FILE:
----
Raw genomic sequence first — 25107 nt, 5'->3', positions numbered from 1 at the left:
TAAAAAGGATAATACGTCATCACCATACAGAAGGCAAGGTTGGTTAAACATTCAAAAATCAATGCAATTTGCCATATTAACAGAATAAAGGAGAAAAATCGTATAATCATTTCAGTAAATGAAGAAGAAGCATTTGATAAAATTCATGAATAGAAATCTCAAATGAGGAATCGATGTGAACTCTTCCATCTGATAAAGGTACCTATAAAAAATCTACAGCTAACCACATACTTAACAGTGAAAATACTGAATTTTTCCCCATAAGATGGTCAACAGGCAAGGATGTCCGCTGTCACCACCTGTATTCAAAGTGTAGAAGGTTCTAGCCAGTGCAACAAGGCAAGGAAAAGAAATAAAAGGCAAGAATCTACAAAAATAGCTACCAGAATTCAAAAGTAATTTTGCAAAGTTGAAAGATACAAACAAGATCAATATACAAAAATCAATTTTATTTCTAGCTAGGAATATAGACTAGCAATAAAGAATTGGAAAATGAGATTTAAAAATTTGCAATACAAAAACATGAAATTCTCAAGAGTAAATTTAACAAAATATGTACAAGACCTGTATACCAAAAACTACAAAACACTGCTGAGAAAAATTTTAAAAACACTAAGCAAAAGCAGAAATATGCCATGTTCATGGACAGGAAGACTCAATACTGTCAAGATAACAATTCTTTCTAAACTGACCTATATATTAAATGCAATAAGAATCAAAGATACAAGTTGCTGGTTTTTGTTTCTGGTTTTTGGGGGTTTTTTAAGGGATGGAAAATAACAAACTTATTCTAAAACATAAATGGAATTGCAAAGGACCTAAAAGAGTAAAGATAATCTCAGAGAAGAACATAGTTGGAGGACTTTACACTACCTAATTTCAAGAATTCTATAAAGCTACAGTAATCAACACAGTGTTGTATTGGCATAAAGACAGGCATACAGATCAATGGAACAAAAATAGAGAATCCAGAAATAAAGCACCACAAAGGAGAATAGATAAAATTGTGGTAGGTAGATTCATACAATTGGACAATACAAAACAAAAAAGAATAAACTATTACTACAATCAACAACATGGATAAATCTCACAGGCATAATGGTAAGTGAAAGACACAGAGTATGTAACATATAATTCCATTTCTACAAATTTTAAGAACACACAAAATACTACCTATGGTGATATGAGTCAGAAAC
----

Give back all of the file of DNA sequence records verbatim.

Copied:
Raw genomic sequence first — 25107 nt, 5'->3', positions numbered from 1 at the left:
TAAAAAGGATAATACGTCATCACCATACAGAAGGCAAGGTTGGTTAAACATTCAAAAATCAATGCAATTTGCCATATTAACAGAATAAAGGAGAAAAATCGTATAATCATTTCAGTAAATGAAGAAGAAGCATTTGATAAAATTCATGAATAGAAATCTCAAATGAGGAATCGATGTGAACTCTTCCATCTGATAAAGGTACCTATAAAAAATCTACAGCTAACCACATACTTAACAGTGAAAATACTGAATTTTTCCCCATAAGATGGTCAACAGGCAAGGATGTCCGCTGTCACCACCTGTATTCAAAGTGTAGAAGGTTCTAGCCAGTGCAACAAGGCAAGGAAAAGAAATAAAAGGCAAGAATCTACAAAAATAGCTACCAGAATTCAAAAGTAATTTTGCAAAGTTGAAAGATACAAACAAGATCAATATACAAAAATCAATTTTATTTCTAGCTAGGAATATAGACTAGCAATAAAGAATTGGAAAATGAGATTTAAAAATTTGCAATACAAAAACATGAAATTCTCAAGAGTAAATTTAACAAAATATGTACAAGACCTGTATACCAAAAACTACAAAACACTGCTGAGAAAAATTTTAAAAACACTAAGCAAAAGCAGAAATATGCCATGTTCATGGACAGGAAGACTCAATACTGTCAAGATAACAATTCTTTCTAAACTGACCTATATATTAAATGCAATAAGAATCAAAGATACAAGTTGCTGGTTTTTGTTTCTGGTTTTTGGGGGTTTTTTAAGGGATGGAAAATAACAAACTTATTCTAAAACATAAATGGAATTGCAAAGGACCTAAAAGAGTAAAGATAATCTCAGAGAAGAACATAGTTGGAGGACTTTACACTACCTAATTTCAAGAATTCTATAAAGCTACAGTAATCAACACAGTGTTGTATTGGCATAAAGACAGGCATACAGATCAATGGAACAAAAATAGAGAATCCAGAAATAAAGCACCACAAAGGAGAATAGATAAAATTGTGGTAGGTAGATTCATACAATTGGACAATACAAAACAAAAAAGAATAAACTATTACTACAATCAACAACATGGATAAATCTCACAGGCATAATGGTAAGTGAAAGACACAGAGTATGTAACATATAATTCCATTTCTACAAATTTTAAGAACACACAAAATACTACCTATGGTGATATGAGTCAGAAAC